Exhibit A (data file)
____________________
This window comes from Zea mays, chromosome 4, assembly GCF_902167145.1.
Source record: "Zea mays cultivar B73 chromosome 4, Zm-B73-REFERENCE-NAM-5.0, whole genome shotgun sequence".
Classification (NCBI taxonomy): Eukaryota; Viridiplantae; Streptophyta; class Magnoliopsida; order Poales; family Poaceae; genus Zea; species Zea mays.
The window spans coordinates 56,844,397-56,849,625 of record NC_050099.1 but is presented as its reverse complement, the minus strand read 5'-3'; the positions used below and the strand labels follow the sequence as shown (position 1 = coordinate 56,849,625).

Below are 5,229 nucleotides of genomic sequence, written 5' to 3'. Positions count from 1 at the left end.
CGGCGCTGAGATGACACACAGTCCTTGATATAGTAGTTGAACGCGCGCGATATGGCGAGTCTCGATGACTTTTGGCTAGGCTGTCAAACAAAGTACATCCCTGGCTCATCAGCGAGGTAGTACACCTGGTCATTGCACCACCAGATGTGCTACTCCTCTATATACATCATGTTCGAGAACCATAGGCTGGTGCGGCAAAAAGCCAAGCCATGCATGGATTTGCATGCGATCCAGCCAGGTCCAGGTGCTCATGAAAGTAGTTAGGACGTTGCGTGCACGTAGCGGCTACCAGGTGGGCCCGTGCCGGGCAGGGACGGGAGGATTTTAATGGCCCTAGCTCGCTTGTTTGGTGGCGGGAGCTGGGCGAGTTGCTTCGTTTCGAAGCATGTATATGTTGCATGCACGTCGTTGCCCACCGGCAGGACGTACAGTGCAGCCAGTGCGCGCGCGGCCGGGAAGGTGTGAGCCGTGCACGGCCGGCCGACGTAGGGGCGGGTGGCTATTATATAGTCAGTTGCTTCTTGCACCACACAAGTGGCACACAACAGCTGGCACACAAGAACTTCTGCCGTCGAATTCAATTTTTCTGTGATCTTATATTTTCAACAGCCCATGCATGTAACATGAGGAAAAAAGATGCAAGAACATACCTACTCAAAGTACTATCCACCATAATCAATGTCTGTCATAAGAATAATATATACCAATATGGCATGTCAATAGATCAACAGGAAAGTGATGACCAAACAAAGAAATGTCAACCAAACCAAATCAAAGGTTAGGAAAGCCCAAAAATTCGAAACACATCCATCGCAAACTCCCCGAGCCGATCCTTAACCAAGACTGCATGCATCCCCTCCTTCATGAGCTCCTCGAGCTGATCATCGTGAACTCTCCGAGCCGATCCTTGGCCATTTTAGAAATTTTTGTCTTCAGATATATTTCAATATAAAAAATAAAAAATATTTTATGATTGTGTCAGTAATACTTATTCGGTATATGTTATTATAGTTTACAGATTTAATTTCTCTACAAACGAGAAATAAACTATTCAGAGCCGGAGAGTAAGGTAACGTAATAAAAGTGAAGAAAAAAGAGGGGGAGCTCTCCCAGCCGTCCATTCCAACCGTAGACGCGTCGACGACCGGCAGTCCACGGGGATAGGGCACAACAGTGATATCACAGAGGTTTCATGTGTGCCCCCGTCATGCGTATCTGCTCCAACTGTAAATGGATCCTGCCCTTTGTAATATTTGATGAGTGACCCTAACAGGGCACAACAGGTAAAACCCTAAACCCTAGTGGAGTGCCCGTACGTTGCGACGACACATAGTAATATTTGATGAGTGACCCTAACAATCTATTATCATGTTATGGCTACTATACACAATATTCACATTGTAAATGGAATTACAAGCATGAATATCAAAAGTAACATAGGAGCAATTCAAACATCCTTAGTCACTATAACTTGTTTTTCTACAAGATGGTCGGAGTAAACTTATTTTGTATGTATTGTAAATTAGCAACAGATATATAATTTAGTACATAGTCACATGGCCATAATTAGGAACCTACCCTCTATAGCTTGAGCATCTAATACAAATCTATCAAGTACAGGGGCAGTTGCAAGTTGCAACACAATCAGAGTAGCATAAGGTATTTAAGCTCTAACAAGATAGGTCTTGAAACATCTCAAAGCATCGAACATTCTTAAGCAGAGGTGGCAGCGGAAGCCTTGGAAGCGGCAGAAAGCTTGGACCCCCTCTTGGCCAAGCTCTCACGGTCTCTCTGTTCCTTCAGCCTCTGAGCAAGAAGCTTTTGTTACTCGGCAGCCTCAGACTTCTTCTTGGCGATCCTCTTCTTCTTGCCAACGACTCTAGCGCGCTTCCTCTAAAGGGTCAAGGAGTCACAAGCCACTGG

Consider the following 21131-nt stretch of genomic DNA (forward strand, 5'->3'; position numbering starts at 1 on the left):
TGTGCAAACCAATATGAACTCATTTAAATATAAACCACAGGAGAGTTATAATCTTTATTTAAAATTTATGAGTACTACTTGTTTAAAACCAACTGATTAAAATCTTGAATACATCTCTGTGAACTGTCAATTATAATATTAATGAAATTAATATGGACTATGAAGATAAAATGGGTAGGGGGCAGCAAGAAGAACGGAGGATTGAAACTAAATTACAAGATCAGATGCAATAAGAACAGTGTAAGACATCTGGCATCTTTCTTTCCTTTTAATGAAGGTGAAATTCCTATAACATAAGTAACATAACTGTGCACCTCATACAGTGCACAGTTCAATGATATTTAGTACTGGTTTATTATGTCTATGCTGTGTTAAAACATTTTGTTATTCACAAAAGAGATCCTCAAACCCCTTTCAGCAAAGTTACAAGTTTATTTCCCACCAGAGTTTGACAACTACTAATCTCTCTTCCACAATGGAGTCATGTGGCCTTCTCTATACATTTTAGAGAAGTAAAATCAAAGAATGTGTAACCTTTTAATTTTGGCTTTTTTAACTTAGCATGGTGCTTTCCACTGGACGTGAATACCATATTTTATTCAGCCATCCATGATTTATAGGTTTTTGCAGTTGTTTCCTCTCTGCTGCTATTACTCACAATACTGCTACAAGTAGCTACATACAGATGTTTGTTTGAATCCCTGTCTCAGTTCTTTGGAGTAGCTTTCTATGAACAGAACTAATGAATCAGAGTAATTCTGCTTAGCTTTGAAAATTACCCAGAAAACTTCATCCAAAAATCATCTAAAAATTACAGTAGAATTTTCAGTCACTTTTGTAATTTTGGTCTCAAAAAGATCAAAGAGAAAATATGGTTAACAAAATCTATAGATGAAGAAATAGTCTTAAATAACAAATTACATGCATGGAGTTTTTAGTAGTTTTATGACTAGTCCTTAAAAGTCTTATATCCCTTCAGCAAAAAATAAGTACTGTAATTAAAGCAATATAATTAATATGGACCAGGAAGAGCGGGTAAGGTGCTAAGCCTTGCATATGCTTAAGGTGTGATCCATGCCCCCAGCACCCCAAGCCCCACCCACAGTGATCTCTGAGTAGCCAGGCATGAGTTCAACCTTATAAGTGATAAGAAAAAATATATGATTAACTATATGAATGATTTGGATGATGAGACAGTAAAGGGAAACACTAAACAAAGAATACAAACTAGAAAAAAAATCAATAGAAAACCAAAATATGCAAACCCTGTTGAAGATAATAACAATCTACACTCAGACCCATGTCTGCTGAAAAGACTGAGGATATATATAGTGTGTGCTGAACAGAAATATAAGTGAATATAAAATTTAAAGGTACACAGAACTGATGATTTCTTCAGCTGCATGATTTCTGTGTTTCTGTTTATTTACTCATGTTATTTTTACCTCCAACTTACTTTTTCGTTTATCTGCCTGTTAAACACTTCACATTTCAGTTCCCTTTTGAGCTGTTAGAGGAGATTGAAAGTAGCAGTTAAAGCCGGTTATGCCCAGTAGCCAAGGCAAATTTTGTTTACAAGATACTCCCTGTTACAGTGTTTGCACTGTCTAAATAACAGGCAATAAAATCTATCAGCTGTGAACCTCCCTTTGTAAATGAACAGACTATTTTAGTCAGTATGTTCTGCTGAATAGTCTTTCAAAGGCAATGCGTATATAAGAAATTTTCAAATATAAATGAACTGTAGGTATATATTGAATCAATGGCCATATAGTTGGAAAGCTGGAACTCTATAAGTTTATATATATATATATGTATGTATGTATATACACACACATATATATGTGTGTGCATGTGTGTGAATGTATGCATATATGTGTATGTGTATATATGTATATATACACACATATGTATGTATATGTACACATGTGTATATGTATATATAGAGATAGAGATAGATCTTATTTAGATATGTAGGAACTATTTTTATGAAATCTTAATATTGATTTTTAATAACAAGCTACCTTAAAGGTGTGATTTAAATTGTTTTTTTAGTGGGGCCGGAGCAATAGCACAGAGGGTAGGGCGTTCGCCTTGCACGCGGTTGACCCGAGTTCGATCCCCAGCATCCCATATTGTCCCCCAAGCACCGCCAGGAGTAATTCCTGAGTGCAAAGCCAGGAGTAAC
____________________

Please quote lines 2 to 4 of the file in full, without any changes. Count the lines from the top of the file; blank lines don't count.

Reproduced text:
Source record: "Zea mays cultivar B73 chromosome 4, Zm-B73-REFERENCE-NAM-5.0, whole genome shotgun sequence".
Classification (NCBI taxonomy): Eukaryota; Viridiplantae; Streptophyta; class Magnoliopsida; order Poales; family Poaceae; genus Zea; species Zea mays.
The window spans coordinates 56,844,397-56,849,625 of record NC_050099.1 but is presented as its reverse complement, the minus strand read 5'-3'; the positions used below and the strand labels follow the sequence as shown (position 1 = coordinate 56,849,625).